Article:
Truth in detail is also difficult to assess. Ford Madox Brown’s Pretty Baa-Lambs (1851/9) has some strange passages which cannot represent reality: the flying sheep are probably the most obvious, but I think that reflects his own artistic development and the general lack of understanding of animal movement at the time, more than anything else.
The problem with achieving this truth in detail – indeed, the devil in the detail – was the time and labour required.
Ford Madox Brown took five months to paint Pretty Baa-Lambs during the summer of 1851. It had to be painted almost entirely in full sunlight, with the lambs and sheep being brought each day from Clapham Common, where they grazed, to Brown’s house in Stockwell, south of London.
But that only provided part of the landscape: other sections were painted in from Clapham Common, and the background was composed from two views of the estuary of the River Thames below London, which Brown had painted in 1846 and 1849. Those additions were painted in during the autumn of 1852 and spring of 1853, and later. The figures were also reworked in the spring of 1852, and again later. The landscape that you see in Pretty Baa-Lambs is as synthetic as any of Poussin.
Brown’s next and purer landscape painting was An English Autumn Afternoon, 1852-1853 (1854), painted from his landlady’s bedroom window in Hampstead, looking over Hampstead Heath and the churches of Highgate, London’s suburbs.
This took him a month of painting in October 1852, another month the following autumn, and a further two months before he sold the painting in June 1854, although in this case the view appears relatively natural.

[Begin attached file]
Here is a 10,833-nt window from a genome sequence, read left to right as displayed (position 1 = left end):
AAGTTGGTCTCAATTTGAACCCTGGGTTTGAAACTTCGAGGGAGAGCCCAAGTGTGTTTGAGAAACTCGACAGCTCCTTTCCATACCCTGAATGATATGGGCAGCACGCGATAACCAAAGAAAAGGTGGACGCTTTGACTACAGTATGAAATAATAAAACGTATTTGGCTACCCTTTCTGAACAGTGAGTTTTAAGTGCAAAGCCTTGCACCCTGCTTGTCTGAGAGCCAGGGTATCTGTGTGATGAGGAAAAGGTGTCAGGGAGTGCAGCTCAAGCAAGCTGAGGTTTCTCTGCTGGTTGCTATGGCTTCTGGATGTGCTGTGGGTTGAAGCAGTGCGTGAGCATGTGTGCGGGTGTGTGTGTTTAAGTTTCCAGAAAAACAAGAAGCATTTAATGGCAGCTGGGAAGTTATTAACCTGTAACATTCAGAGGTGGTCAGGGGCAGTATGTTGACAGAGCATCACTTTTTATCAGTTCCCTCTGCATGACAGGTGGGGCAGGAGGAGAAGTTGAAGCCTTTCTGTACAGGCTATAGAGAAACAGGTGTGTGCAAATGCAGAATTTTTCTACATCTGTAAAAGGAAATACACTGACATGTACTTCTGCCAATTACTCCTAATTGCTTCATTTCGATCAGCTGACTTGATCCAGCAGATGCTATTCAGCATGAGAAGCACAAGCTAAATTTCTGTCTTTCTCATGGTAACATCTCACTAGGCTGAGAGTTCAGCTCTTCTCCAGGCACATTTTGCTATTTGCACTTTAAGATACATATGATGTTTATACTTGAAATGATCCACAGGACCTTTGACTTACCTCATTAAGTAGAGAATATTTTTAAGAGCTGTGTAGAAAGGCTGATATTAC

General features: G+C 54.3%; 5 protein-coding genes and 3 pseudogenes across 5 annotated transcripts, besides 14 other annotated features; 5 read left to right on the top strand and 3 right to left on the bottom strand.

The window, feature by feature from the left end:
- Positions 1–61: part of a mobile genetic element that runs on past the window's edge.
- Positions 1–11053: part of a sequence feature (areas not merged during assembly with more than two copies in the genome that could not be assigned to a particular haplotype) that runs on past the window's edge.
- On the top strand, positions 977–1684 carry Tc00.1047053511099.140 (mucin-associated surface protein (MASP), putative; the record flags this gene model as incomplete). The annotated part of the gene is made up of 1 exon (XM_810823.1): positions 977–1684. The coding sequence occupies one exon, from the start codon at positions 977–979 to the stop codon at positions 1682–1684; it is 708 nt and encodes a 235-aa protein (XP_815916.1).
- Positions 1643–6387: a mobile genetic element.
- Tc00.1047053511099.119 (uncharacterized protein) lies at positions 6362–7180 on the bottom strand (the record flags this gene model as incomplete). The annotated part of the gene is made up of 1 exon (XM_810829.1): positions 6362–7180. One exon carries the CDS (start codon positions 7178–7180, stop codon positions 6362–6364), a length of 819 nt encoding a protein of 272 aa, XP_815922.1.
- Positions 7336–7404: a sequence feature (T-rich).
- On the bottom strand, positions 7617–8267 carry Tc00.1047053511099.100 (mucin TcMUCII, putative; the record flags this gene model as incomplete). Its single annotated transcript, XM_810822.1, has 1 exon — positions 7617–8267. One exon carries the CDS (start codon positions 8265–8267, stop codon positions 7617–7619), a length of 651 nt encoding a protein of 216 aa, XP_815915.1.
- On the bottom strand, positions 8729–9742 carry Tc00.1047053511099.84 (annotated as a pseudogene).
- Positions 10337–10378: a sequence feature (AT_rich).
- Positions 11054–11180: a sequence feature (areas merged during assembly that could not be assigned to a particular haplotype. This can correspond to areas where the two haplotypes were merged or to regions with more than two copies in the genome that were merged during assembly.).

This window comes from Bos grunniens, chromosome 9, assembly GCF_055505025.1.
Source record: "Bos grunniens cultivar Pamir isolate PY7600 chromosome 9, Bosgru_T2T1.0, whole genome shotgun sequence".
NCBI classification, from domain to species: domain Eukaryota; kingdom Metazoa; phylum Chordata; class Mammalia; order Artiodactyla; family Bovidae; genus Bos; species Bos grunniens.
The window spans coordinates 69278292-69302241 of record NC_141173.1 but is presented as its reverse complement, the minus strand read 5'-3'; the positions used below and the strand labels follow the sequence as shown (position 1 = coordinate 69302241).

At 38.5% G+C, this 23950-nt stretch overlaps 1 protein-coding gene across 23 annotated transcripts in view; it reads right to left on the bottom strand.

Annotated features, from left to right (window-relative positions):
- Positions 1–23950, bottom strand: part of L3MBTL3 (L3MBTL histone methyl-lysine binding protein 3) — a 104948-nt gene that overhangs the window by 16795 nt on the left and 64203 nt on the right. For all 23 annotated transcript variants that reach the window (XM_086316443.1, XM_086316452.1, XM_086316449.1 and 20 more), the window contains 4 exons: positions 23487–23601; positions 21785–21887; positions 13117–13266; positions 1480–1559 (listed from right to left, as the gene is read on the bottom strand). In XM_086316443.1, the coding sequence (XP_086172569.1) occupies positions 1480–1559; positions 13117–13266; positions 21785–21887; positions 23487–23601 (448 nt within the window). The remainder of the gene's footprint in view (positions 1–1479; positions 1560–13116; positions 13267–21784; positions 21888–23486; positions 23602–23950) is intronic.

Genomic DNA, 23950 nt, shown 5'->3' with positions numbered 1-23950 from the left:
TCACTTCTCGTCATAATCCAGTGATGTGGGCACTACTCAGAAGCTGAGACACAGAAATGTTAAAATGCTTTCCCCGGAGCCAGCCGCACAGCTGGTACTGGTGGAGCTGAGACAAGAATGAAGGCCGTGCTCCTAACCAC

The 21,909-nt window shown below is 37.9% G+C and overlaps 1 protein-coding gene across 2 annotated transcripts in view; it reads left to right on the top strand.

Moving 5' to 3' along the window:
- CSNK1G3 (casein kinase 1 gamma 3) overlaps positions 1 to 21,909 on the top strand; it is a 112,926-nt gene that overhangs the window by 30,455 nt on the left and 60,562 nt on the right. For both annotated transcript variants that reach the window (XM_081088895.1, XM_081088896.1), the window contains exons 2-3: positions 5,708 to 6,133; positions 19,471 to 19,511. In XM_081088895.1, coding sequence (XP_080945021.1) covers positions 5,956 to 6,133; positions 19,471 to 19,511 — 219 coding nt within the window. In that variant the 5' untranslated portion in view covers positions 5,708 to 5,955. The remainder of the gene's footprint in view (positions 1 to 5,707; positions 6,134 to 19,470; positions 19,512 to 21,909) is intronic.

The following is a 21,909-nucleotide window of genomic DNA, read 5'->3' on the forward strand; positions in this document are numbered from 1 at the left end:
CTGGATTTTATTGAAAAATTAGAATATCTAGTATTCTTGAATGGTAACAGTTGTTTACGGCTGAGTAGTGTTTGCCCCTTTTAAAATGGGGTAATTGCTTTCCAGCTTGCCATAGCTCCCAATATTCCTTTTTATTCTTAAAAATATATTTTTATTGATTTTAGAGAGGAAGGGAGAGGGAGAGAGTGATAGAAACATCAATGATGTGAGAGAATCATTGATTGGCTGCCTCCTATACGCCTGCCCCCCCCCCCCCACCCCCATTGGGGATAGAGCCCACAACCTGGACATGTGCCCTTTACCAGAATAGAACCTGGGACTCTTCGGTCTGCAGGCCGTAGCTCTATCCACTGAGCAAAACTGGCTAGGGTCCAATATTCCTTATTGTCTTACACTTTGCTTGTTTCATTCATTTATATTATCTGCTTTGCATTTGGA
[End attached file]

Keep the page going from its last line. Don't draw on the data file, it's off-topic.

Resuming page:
Even this much simpler ‘potboiler’, Carrying Corn, hardly rich in the truth of detail, proved to need more than a month of painting every evening, when the light was reasonably consistent.
It was also becoming clear that the technical difficulties of making such detailed paintings in front of the motif were altering the results in a way that made them appear unreal. Thomas Seddon’s Léhon, from Mont Parnasse, Brittany (1853) is another startling example of an early Pre-Raphaelite landscape which shares this same look.
The look is also the result of the prolonged painting time. Early plein air painters quickly learned that capturing a view so that it appeared natural required fast work for short periods – only an hour or two at most – in consistent lighting conditions over one or a very few sessions at the same time each day. To accomplish that, they sketched, and omitted detail.
By setting themselves the requirement of capturing such great detail, true to nature, the early Pre-Raphaelite landscape painters made the painting process so protracted as to lose the specific details of light, shadow, and surface effects which actually make a realist painting appear real.
In the next article I will look at how Pre-Raphaelite landscape painting evolved after the PRB dissolved in about 1853.
Truth in (landscape) painting – this blog, short series.
Barringer T (2012) Reading the Pre-Raphaelites, revised edn, Yale UP. ISBN 978 0 300 17733 6.
Payne C (2010) John Brett: Pre-Raphaelite Landscape Painter, Yale UP. ISBN 978 0 300 16575 3.
Prettejohn E (2000) The Art of the Pre-Raphaelites, Tate Publishing. ISBN 978 1 854 37726 5.
Staley A (2001) The Pre-Raphaelite Landscape, 2nd edn, Yale UP. ISBN 978 0 300 08408 5.
Note: PRB = Pre-Raphaelite Brotherhood, the core group within the much broader movement.